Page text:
John M. Sedivy spends much of his time researching Cell biology, Senescence, Signal transduction, Molecular biology and Cell cycle. His Cell biology study combines topics from a wide range of disciplines, such as Cyclin-dependent kinase and Downregulation and upregulation. His Senescence research is multidisciplinary, incorporating perspectives in Cell cycle checkpoint, DNA damage, Somatic cell, Chromatin and Telomere.
His DNA damage research includes themes of CHEK1 and Oxidative stress. His Signal transduction research incorporates themes from Cancer research, Prostate, Kinase and Small interfering RNA. His Cell cycle research focuses on Cell culture and how it connects with Gene, Gene targeting and Cell growth.
John M. Sedivy focuses on Cell biology, Molecular biology, Senescence, Genetics and Gene. His biological study spans a wide range of topics, including Cell cycle and DNA damage. His research in Cell cycle intersects with topics in Cell culture and Cell growth.
His research integrates issues of Transfection and Ectopic expression in his study of Molecular biology. John M. Sedivy interconnects Cell cycle checkpoint, Somatic cell, Chromatin, Telomere and Epigenetics in the investigation of issues within Senescence. In Signal transduction, John M. Sedivy works on issues like Cancer research, which are connected to Gene knockdown, Immunology and Apoptosis.
Cell biology, Senescence, DNA damage, Cell aging and Epigenetics are his primary areas of study. He combines Cell biology and Glutamine in his research. His Senescence research is multidisciplinary, incorporating elements of Molecular biology, Cell cycle, Gene and Infarcted heart.
His DNA damage study results in a more complete grasp of DNA. His research investigates the connection with Cell aging and areas like Telomere which intersect with concerns in Rotenone, In vitro, Gene expression profiling and Phenotype. His Epigenetics study incorporates themes from Cancer research, DNA methylation, Epigenome, Chromatin and Histone.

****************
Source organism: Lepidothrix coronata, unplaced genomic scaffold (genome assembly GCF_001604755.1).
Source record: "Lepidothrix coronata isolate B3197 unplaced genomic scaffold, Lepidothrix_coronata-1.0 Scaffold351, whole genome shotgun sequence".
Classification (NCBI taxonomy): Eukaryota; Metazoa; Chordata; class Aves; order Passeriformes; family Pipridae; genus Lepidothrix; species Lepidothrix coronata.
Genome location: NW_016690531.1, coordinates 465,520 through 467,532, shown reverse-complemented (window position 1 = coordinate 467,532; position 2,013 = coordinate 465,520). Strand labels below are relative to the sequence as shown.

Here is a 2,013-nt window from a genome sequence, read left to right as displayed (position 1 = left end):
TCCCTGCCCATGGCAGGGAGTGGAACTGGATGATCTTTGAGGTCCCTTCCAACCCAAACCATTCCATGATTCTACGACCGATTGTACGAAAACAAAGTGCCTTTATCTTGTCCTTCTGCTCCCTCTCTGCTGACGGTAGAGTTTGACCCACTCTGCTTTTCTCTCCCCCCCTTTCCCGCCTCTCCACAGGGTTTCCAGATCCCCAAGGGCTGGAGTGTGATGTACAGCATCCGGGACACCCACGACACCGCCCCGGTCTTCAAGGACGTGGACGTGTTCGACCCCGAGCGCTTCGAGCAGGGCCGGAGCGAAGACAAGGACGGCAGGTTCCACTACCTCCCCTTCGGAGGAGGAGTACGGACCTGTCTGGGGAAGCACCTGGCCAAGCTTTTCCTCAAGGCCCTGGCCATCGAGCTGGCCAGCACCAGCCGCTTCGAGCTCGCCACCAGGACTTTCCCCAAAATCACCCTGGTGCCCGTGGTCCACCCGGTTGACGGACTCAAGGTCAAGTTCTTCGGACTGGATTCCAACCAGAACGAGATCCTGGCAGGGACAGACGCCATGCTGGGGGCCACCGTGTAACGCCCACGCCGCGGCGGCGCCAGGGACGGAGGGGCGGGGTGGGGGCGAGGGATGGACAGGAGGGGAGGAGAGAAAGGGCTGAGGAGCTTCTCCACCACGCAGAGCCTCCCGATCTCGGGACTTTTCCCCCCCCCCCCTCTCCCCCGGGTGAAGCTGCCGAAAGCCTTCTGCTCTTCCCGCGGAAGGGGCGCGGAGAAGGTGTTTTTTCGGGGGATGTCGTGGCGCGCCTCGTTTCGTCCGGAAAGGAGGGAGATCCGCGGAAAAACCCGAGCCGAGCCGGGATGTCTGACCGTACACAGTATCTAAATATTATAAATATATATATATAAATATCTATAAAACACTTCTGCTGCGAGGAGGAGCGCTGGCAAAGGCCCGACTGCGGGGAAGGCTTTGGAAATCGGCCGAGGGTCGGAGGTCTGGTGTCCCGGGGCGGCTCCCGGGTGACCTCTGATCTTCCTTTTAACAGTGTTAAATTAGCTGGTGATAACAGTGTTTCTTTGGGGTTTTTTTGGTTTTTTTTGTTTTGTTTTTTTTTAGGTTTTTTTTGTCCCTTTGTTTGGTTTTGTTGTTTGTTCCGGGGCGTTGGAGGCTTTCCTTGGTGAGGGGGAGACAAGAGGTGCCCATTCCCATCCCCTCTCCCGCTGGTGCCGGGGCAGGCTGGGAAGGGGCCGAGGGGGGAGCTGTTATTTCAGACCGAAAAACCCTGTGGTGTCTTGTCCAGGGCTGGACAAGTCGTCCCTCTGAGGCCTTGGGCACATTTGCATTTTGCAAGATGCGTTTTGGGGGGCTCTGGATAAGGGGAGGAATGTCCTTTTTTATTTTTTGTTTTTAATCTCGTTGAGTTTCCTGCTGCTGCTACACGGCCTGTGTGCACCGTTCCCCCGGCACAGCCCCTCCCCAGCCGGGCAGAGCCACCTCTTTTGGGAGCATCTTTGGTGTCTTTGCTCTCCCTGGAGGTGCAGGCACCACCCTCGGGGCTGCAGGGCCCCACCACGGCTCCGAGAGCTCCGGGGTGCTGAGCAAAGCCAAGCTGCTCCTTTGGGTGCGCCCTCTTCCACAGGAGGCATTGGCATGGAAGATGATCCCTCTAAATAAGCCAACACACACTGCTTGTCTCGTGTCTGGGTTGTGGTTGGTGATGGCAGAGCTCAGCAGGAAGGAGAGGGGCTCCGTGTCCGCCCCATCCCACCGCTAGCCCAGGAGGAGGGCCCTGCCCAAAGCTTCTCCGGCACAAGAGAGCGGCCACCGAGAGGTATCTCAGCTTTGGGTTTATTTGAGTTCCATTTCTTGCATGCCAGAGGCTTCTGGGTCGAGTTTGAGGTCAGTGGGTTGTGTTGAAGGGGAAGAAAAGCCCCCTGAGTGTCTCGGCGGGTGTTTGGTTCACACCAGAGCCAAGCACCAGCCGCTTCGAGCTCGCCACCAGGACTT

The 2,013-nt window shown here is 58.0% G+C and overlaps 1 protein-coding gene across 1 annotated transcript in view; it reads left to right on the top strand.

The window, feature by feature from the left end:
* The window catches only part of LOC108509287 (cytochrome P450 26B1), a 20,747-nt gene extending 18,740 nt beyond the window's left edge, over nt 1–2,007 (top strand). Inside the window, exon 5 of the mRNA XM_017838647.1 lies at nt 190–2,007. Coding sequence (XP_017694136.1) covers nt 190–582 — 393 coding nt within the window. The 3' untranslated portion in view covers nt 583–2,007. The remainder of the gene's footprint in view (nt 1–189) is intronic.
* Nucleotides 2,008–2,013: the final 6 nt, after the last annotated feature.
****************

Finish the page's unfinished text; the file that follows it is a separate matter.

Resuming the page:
His primary scientific interests are in Cell biology, Senescence, Chromatin, Cancer research and Retrotransposon. The study incorporates disciplines such as Inflammation, Interferon, Transcription factor and DNA damage in addition to Cell biology. His Senescence study combines topics in areas such as Cell cycle checkpoint, Developmental biology, Senolytic and Mitochondrion.
His Chromatin research incorporates elements of Cell, Cell aging, Computational biology, Regulation of gene expression and Epigenetics. John M. Sedivy combines subjects such as Protein kinase B, Epigenomics, DNA methylation, Transcriptome and Molecular biology with his study of Cancer research. His studies examine the connections between Retrotransposon and genetics, as well as such issues in Human genome, with regards to Repeated sequence, Genome evolution and Genome instability.
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Requirement for p53 and p21 to Sustain G2 Arrest After DNA Damage
Fred Bunz;A. Dutriaux;C. Lengauer;T. Waldman.
Mitochondrial DNA Mutations, Oxidative Stress, and Apoptosis in Mammalian Aging
G. C. Kujoth;A. Hiona;T. D. Pugh;S. Someya.
Telomere Shortening Triggers Senescence of Human Cells through a Pathway Involving ATM, p53, and p21CIP1, but Not p16INK4a
Utz Herbig;Wendy A Jobling;Benjamin P.C Chen;David J Chen.
Molecular Cell (2004)
Cellular senescence in aging primates.
Utz Herbig;Mark Ferreira;Laura Condel;Dee Carey.
Bypass of Senescence After Disruption of p21CIP1/WAF1 Gene in Normal Diploid Human Fibroblasts
Jeremy P. Brown;Wenyi Wei;John M. Sedivy.
Suppression of Raf-1 kinase activity and MAP kinase signalling by RKIP
Kam Yeung;Thomas Seitz;Shengfeng Li;Petra Janosch.
Dissociation among in vitro telomerase activity, telomere maintenance, and cellular immortalization
Christopher M. Counter;William C. Hahn;Wenyi Wei;Stephanie Dickinson Caddle.
Proceedings of the National Academy of Sciences of the United States of America (1998)
Accumulation of senescent cells in mitotic tissue of aging primates.
Jessie C. Jeyapalan;Mark Ferreira;John M. Sedivy;Utz Herbig.
Mechanisms of Ageing and Development (2007)
Stat3-mediated Myc expression is required for Src transformation and PDGF-induced mitogenesis
Tammy Bowman;Martin A. Broome;Dominic Sinibaldi;Walker Wharton.
Proceedings of the National Academy of Sciences of the United States of America (2001)
Phenotypes of c-Myc-deficient rat fibroblasts isolated by targeted homologous recombination
Maria K. Mateyak;Alvaro J. Obaya;Susumu Adachi;John M. Sedivy.
Cell Growth & Differentiation (1997)
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